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Protocol for a randomised clinical trial of transoral ultrasound versus standard of care in the diagnosis of peritonsillar abscess

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INTRODUCTION: Peritonsillar infection is a common complication to acute tonsillitis in younger adults. If peritonsillar cellulitis progresses to a peritonsillar abscess (PTA), the primary treatment is surgical drainage. But distinguishing cellulitis from PTA on a standard clinical examination is difficult. This trial aims to explore whether point-of-care transoral ultrasound can improve diagnostic accuracy and guide successful needle aspiration in patients referred with PTA.

METHODS: A randomised, controlled multicentre trial will be conducted at the departments of otorhinolaryngology, head and neck surgery at Rigshospitalet and Odense University Hospital. Patients referred with PTA will be randomised to either standard clinical examination (control) or standard clinical examination with supplemental transoral ultrasound (intervention). The diagnostic accuracy, the total number of performed needle aspirations and the proportion of successful needle aspirations will be compared between the two groups. The difference will be evaluated using binary logistic regression and a generalised estimating equation to adjust for clustering of data within each physician and each hospital. A total of 88 patients are necessary to measure the clinical effect of adding transoral ultrasound.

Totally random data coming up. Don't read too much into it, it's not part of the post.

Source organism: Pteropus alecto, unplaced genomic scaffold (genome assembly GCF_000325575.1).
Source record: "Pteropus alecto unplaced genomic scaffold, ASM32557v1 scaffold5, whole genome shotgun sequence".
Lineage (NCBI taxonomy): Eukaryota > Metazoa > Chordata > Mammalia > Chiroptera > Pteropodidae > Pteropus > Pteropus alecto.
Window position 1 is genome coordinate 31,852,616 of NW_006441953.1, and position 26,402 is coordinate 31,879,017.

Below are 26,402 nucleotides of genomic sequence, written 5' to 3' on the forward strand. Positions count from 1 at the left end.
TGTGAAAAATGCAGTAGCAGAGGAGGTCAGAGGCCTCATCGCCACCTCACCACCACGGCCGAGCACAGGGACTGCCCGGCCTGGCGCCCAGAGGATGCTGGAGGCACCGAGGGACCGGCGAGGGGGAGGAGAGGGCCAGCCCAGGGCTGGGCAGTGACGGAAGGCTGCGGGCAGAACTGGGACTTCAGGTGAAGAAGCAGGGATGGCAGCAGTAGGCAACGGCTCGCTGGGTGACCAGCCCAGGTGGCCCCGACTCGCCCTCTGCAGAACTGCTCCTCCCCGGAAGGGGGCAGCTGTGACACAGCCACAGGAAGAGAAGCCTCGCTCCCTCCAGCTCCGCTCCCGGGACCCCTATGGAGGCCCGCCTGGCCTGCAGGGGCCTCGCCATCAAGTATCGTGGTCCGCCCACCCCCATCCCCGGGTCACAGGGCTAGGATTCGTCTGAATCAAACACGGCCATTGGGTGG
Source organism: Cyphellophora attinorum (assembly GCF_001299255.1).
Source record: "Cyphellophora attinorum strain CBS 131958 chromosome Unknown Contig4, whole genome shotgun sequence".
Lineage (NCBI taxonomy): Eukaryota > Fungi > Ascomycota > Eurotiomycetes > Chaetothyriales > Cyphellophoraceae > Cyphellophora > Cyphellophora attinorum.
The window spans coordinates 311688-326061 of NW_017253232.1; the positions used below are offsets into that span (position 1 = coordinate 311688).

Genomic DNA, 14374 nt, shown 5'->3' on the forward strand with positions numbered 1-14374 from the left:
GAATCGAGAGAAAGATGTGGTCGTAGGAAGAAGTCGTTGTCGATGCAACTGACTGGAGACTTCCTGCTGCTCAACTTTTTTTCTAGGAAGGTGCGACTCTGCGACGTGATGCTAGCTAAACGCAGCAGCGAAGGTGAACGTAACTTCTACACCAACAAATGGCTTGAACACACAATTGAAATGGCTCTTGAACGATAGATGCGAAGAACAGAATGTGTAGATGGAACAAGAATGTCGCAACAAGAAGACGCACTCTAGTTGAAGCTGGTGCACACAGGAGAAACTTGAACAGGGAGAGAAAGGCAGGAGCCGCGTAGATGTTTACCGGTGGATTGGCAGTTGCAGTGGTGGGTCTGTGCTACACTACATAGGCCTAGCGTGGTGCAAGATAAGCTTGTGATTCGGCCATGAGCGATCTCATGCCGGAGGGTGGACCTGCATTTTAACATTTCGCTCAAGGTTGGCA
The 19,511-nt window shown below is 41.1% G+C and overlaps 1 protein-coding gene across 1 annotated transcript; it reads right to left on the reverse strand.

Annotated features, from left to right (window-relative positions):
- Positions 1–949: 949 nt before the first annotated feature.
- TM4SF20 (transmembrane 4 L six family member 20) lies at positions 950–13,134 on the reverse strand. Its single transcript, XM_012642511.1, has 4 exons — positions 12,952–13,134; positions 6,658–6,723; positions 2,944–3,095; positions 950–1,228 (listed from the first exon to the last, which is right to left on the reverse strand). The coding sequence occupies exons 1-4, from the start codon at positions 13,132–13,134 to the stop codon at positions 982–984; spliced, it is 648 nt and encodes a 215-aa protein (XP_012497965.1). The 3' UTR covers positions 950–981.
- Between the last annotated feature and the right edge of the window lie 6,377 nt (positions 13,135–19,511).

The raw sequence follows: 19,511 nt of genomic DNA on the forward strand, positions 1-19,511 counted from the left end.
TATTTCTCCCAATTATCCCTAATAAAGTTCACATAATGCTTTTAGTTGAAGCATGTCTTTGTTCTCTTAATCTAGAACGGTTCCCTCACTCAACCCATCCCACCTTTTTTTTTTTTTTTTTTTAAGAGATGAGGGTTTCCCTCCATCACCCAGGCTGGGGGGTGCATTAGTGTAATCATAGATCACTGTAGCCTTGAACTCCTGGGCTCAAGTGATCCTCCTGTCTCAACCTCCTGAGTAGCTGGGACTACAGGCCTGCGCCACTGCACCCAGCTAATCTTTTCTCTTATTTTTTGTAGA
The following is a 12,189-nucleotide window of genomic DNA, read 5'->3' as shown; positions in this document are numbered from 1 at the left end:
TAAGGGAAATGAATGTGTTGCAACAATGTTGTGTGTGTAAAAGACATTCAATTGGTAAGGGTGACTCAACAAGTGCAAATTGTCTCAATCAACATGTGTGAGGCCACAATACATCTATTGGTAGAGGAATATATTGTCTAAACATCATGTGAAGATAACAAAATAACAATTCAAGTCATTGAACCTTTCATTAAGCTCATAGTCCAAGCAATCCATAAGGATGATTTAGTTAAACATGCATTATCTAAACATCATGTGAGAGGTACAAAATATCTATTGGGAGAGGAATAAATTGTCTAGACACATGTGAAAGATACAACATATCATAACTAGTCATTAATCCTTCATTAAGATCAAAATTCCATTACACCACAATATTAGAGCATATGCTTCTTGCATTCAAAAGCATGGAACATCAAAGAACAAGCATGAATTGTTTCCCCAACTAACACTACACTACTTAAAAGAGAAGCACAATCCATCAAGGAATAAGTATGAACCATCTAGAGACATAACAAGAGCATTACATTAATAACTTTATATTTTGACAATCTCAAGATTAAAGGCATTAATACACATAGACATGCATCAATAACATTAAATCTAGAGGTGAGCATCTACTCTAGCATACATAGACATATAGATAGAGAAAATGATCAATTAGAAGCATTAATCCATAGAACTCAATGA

CONCLUSIONS: This study will explore the clinical benefits of adding transoral ultrasound to the diagnostic work-up of patients with peritonsillar infections.

FUNDING: The Rigshospitalet and Odense University Hospital Foundation.

TRIAL REGISTRATION: Clinicaltrials NCT03824288.

OriginalsprogEngelsk
TidsskriftDanish Medical Journal
Vol/bind66
Udgave nummer11
Sider (fra-til)A5573
ISSN1603-9629
StatusUdgivet - nov. 2019

Bibliografisk note

Articles published in the DMJ are “open access”. This means that the articles are distributed under the terms of the Creative Commons Attribution Non-commercial License, which permits any non-commercial use, distribution, and reproduction in any medium, provided the original author(s) and source are credited.

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